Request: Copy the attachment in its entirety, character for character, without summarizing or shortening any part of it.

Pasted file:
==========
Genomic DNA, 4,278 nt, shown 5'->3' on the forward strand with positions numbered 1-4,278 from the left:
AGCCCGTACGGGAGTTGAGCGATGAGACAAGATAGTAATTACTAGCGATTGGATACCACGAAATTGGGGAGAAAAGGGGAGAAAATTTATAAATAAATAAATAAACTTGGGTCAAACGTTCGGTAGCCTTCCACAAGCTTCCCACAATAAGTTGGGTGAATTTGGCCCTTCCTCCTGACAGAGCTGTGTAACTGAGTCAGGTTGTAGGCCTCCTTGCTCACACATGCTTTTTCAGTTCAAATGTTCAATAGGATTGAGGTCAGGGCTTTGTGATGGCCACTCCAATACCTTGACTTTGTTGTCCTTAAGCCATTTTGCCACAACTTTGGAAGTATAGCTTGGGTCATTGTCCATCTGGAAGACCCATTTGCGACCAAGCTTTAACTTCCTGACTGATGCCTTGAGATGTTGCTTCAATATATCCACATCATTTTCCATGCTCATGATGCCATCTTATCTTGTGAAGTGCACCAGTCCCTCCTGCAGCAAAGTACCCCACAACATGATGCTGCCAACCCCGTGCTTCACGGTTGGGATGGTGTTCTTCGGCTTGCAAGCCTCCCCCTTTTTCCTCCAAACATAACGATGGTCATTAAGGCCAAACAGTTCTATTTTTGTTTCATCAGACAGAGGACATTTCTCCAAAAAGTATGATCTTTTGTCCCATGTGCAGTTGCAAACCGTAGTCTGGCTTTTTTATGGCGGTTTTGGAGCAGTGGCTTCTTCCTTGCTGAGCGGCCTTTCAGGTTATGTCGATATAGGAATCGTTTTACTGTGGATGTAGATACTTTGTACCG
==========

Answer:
Genomic DNA, 4,278 nt, shown 5'->3' on the forward strand with positions numbered 1-4,278 from the left:
AGCCCGTACGGGAGTTGAGCGATGAGACAAGATAGTAATTACTAGCGATTGGATACCACGAAATTGGGGAGAAAAGGGGAGAAAATTTATAAATAAATAAATAAACTTGGGTCAAACGTTCGGTAGCCTTCCACAAGCTTCCCACAATAAGTTGGGTGAATTTGGCCCTTCCTCCTGACAGAGCTGTGTAACTGAGTCAGGTTGTAGGCCTCCTTGCTCACACATGCTTTTTCAGTTCAAATGTTCAATAGGATTGAGGTCAGGGCTTTGTGATGGCCACTCCAATACCTTGACTTTGTTGTCCTTAAGCCATTTTGCCACAACTTTGGAAGTATAGCTTGGGTCATTGTCCATCTGGAAGACCCATTTGCGACCAAGCTTTAACTTCCTGACTGATGCCTTGAGATGTTGCTTCAATATATCCACATCATTTTCCATGCTCATGATGCCATCTTATCTTGTGAAGTGCACCAGTCCCTCCTGCAGCAAAGTACCCCACAACATGATGCTGCCAACCCCGTGCTTCACGGTTGGGATGGTGTTCTTCGGCTTGCAAGCCTCCCCCTTTTTCCTCCAAACATAACGATGGTCATTAAGGCCAAACAGTTCTATTTTTGTTTCATCAGACAGAGGACATTTCTCCAAAAAGTATGATCTTTTGTCCCATGTGCAGTTGCAAACCGTAGTCTGGCTTTTTTATGGCGGTTTTGGAGCAGTGGCTTCTTCCTTGCTGAGCGGCCTTTCAGGTTATGTCGATATAGGAATCGTTTTACTGTGGATGTAGATACTTTGTACCG